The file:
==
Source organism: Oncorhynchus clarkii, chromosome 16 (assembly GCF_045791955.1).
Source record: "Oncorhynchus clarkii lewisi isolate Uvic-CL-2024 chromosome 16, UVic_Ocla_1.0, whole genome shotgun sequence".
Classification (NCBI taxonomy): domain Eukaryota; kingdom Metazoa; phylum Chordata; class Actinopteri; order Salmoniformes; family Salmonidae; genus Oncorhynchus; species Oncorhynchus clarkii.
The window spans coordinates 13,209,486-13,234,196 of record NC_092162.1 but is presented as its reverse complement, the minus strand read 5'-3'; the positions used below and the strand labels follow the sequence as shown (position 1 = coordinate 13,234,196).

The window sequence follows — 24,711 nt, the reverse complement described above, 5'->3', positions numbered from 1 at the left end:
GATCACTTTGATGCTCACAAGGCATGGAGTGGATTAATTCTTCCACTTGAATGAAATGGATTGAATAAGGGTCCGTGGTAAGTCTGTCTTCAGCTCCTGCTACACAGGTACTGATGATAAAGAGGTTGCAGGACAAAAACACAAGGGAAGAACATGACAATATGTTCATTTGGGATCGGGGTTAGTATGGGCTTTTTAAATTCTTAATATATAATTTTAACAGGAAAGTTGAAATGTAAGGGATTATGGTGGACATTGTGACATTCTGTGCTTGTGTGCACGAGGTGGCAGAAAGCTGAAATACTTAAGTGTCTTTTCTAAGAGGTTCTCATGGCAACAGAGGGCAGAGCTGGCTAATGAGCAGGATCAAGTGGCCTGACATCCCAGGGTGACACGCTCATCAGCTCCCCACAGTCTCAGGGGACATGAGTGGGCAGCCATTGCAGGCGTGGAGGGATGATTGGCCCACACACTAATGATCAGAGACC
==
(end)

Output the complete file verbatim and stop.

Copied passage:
Source organism: Oncorhynchus clarkii, chromosome 16 (assembly GCF_045791955.1).
Source record: "Oncorhynchus clarkii lewisi isolate Uvic-CL-2024 chromosome 16, UVic_Ocla_1.0, whole genome shotgun sequence".
Classification (NCBI taxonomy): domain Eukaryota; kingdom Metazoa; phylum Chordata; class Actinopteri; order Salmoniformes; family Salmonidae; genus Oncorhynchus; species Oncorhynchus clarkii.
The window spans coordinates 13,209,486-13,234,196 of record NC_092162.1 but is presented as its reverse complement, the minus strand read 5'-3'; the positions used below and the strand labels follow the sequence as shown (position 1 = coordinate 13,234,196).

The window sequence follows — 24,711 nt, the reverse complement described above, 5'->3', positions numbered from 1 at the left end:
GATCACTTTGATGCTCACAAGGCATGGAGTGGATTAATTCTTCCACTTGAATGAAATGGATTGAATAAGGGTCCGTGGTAAGTCTGTCTTCAGCTCCTGCTACACAGGTACTGATGATAAAGAGGTTGCAGGACAAAAACACAAGGGAAGAACATGACAATATGTTCATTTGGGATCGGGGTTAGTATGGGCTTTTTAAATTCTTAATATATAATTTTAACAGGAAAGTTGAAATGTAAGGGATTATGGTGGACATTGTGACATTCTGTGCTTGTGTGCACGAGGTGGCAGAAAGCTGAAATACTTAAGTGTCTTTTCTAAGAGGTTCTCATGGCAACAGAGGGCAGAGCTGGCTAATGAGCAGGATCAAGTGGCCTGACATCCCAGGGTGACACGCTCATCAGCTCCCCACAGTCTCAGGGGACATGAGTGGGCAGCCATTGCAGGCGTGGAGGGATGATTGGCCCACACACTAATGATCAGAGACC